posted by symbioid at 2:32 PM on July 20, 2010

I do not agree that it was about a bunch of organizations and groups and people colluding into a giant fraud to con people in get-rich-quick schemes. Essentially a giant fuckin' Ponzi and they made out like bandits. you are falling into the same trap - who are "they"? The people who get mortgage mods and live in houses they dont pay for? The "fat cat bankers"? call it what you want, I think the term "business cycle" is appropriate. credit expansion and contraction are all part of the game. The idea that the only reason we dont perpetually grow at 5% is because of wall street theft is damaging.
posted by H. Roark at 3:00 PM on July 20, 2010

No - I don't think we should be growing at 5% either. I guess my framework is completely outside of the current system that when I complain about it, I'm not doing so from the same vantage point as a lot of so called progressives and moderate-leftists.

We'll have to agree to disagree, I guess.
posted by symbioid at 3:52 PM on July 20, 2010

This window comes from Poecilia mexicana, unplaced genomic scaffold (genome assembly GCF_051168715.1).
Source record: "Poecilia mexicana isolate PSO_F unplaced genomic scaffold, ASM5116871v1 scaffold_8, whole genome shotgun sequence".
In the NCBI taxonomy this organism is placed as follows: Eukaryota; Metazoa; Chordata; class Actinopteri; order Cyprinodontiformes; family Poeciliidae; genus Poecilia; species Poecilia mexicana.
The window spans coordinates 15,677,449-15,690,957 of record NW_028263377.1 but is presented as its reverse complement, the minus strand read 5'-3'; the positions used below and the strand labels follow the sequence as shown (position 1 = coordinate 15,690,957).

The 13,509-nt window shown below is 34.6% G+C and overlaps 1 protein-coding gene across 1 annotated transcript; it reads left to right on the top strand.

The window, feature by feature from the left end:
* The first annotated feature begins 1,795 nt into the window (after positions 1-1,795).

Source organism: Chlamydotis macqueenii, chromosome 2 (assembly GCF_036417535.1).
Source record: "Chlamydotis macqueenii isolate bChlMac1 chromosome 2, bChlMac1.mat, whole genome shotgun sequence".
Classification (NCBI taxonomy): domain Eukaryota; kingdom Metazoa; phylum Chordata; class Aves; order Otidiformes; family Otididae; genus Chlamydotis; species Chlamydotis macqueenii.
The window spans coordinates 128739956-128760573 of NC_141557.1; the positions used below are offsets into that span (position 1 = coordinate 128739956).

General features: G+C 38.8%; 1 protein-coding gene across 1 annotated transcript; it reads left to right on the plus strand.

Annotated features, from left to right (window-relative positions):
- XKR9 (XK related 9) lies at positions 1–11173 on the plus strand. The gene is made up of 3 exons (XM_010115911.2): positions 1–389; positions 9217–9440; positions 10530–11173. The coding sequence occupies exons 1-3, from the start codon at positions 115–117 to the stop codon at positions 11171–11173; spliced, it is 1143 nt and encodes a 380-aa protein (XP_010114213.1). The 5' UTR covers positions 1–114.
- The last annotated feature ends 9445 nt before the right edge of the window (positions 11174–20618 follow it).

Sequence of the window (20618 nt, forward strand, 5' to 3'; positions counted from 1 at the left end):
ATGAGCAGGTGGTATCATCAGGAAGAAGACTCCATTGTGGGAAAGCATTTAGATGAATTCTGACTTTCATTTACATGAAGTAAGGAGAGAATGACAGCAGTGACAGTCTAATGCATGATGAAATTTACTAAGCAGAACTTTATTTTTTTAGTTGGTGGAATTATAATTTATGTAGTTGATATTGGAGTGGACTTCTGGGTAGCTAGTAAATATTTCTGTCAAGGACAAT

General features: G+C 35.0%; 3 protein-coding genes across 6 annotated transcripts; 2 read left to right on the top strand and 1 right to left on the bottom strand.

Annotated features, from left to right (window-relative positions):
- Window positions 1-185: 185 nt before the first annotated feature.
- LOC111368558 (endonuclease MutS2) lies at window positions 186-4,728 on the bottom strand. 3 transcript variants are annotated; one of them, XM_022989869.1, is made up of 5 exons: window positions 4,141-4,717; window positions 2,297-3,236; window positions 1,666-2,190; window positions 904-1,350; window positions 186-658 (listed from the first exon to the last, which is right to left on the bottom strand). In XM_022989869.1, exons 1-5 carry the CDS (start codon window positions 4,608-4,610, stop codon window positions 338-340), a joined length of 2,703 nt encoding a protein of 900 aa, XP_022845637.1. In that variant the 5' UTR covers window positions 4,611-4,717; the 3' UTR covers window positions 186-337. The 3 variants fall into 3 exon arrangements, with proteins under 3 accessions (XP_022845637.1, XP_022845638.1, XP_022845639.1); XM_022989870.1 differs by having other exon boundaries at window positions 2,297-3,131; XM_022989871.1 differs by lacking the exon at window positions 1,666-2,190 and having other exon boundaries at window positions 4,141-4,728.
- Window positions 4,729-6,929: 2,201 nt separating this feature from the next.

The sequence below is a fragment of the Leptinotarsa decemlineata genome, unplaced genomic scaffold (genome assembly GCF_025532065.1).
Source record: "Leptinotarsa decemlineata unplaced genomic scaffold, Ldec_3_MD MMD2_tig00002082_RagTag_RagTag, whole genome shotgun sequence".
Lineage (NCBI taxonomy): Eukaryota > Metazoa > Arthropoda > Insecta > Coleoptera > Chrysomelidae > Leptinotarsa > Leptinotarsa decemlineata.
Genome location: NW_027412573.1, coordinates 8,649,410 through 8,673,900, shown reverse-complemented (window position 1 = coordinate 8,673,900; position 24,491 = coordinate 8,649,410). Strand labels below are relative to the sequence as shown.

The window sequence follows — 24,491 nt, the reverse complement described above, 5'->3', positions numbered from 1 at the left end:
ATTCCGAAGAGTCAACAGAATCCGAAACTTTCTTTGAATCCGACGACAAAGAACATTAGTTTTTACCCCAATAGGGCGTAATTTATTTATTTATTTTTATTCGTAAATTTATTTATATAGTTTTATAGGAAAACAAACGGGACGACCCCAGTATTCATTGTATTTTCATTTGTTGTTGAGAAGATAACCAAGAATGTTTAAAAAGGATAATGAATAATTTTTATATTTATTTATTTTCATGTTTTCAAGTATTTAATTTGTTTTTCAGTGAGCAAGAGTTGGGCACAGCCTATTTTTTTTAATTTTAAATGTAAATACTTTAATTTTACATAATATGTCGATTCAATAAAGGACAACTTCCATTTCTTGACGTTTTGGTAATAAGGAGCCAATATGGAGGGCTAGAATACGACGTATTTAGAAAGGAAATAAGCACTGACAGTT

if i may try to bridge the divide with some of the links in this thread and maybe help get people on the same page (at least the way i see it! ;) i think this is a conversation that there hasn't been enough of -- which is why i keep on posting stuff about it, axe-grinding if you will, but (i hope?) relevant? i dunno, y'all be the judge* -- like i think it should be part of mainstream discourse and, to me at least, it's distressing that it's not being widely considered, much less discussed...

so, to provide some context, i think a good place to start is this overview summary by felix salmon on the debate, where i think the root cause of our current predicament is "the inevitable consequence of the twin revolutions of globalization and technological change."

from this one can go to raghuram rajan (known most now for presenting this paper to the fed in 2005) and how inequality fueled the crisis...

then, with that in mind, one can see how 'malinvestment' spurred it on; one of my favourite SRW quotes: "in economic substance, the government is currently spending through a financial time machine on the exurban subdivisions and auto loans of several years past. We are retroactively turning in the entire mid-decade 'boom' into a gigantic Keynesian stimulus project..."

what's more, stephen king (not that one, HSBC's chief economist) seems to agree and even bill gross appears to share this view.